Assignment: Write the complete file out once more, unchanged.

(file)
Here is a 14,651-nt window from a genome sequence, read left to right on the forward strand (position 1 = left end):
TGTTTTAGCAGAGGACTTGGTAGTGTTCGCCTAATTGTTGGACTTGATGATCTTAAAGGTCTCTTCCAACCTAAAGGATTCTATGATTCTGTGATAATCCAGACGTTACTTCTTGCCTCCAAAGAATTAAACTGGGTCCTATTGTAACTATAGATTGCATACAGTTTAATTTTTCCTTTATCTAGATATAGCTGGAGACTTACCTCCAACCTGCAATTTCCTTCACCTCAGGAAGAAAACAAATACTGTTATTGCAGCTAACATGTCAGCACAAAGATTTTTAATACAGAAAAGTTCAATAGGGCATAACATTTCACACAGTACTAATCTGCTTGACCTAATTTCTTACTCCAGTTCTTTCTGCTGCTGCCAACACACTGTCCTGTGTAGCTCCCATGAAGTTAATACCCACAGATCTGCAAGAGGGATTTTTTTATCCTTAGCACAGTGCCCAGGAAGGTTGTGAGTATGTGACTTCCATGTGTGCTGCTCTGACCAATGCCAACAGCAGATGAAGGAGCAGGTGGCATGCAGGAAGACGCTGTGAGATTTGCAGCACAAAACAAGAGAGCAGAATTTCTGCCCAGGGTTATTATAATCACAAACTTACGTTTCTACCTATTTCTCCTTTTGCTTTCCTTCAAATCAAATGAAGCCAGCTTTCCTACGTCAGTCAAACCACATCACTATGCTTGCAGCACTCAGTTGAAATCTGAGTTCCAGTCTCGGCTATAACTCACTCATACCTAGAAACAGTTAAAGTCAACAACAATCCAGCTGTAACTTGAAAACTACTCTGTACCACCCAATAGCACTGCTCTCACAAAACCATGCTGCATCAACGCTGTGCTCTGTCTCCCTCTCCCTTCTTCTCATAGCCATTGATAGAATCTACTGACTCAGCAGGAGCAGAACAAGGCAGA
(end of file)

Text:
Here is a 14,651-nt window from a genome sequence, read left to right on the forward strand (position 1 = left end):
TGTTTTAGCAGAGGACTTGGTAGTGTTCGCCTAATTGTTGGACTTGATGATCTTAAAGGTCTCTTCCAACCTAAAGGATTCTATGATTCTGTGATAATCCAGACGTTACTTCTTGCCTCCAAAGAATTAAACTGGGTCCTATTGTAACTATAGATTGCATACAGTTTAATTTTTCCTTTATCTAGATATAGCTGGAGACTTACCTCCAACCTGCAATTTCCTTCACCTCAGGAAGAAAACAAATACTGTTATTGCAGCTAACATGTCAGCACAAAGATTTTTAATACAGAAAAGTTCAATAGGGCATAACATTTCACACAGTACTAATCTGCTTGACCTAATTTCTTACTCCAGTTCTTTCTGCTGCTGCCAACACACTGTCCTGTGTAGCTCCCATGAAGTTAATACCCACAGATCTGCAAGAGGGATTTTTTTATCCTTAGCACAGTGCCCAGGAAGGTTGTGAGTATGTGACTTCCATGTGTGCTGCTCTGACCAATGCCAACAGCAGATGAAGGAGCAGGTGGCATGCAGGAAGACGCTGTGAGATTTGCAGCACAAAACAAGAGAGCAGAATTTCTGCCCAGGGTTATTATAATCACAAACTTACGTTTCTACCTATTTCTCCTTTTGCTTTCCTTCAAATCAAATGAAGCCAGCTTTCCTACGTCAGTCAAACCACATCACTATGCTTGCAGCACTCAGTTGAAATCTGAGTTCCAGTCTCGGCTATAACTCACTCATACCTAGAAACAGTTAAAGTCAACAACAATCCAGCTGTAACTTGAAAACTACTCTGTACCACCCAATAGCACTGCTCTCACAAAACCATGCTGCATCAACGCTGTGCTCTGTCTCCCTCTCCCTTCTTCTCATAGCCATTGATAGAATCTACTGACTCAGCAGGAGCAGAACAAGGCAGA